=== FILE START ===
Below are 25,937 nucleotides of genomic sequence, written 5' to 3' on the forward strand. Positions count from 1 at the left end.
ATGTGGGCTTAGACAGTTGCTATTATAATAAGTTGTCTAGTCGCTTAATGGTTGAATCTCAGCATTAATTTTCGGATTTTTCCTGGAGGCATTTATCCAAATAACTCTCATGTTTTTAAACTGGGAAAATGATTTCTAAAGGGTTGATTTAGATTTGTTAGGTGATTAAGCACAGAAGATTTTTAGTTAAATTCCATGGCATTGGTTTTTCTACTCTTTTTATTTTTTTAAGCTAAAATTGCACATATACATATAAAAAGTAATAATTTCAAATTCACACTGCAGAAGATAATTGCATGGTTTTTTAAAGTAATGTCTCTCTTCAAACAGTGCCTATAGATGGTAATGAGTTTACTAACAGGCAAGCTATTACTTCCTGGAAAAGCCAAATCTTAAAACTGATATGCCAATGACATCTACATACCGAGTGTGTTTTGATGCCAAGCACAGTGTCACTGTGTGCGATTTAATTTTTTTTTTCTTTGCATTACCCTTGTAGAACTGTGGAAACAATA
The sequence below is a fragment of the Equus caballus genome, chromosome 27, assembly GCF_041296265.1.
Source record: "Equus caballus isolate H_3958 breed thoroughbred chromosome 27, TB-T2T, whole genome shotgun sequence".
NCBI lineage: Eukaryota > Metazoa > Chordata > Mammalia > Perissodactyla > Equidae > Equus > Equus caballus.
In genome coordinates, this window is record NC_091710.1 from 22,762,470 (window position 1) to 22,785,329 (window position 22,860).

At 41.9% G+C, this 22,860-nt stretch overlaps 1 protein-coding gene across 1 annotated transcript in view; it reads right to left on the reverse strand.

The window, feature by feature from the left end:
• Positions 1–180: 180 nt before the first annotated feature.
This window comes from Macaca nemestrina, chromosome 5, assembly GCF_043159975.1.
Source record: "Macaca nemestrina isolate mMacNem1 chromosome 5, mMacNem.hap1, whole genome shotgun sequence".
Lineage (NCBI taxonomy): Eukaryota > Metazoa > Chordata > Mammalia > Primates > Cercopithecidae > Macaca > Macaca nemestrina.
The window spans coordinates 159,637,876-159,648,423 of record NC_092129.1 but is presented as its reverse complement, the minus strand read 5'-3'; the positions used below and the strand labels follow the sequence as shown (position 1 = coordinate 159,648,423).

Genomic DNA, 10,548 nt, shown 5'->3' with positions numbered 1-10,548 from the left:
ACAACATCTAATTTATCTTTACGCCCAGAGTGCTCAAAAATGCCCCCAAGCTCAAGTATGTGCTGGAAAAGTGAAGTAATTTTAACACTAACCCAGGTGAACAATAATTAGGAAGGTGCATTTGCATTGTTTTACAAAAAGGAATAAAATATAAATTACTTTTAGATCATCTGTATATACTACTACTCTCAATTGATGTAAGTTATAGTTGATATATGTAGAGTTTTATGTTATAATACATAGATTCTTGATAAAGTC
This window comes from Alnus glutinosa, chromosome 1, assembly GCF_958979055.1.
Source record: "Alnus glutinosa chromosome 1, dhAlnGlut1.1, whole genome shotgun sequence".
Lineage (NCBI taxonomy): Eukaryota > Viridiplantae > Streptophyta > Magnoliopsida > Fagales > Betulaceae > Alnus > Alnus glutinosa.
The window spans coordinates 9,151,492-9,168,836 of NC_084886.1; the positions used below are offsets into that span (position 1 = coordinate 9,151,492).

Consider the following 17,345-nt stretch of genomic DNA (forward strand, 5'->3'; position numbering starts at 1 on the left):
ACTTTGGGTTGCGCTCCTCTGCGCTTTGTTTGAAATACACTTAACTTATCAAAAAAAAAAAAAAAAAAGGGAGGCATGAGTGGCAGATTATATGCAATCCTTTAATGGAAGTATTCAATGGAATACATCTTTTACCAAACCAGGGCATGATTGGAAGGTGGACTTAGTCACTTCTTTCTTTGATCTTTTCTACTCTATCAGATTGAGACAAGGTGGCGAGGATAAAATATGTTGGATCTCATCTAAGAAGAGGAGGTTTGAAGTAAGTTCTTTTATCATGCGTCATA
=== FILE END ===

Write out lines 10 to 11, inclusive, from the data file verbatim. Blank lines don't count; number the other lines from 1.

This window comes from Macaca nemestrina, chromosome 5, assembly GCF_043159975.1.
Source record: "Macaca nemestrina isolate mMacNem1 chromosome 5, mMacNem.hap1, whole genome shotgun sequence".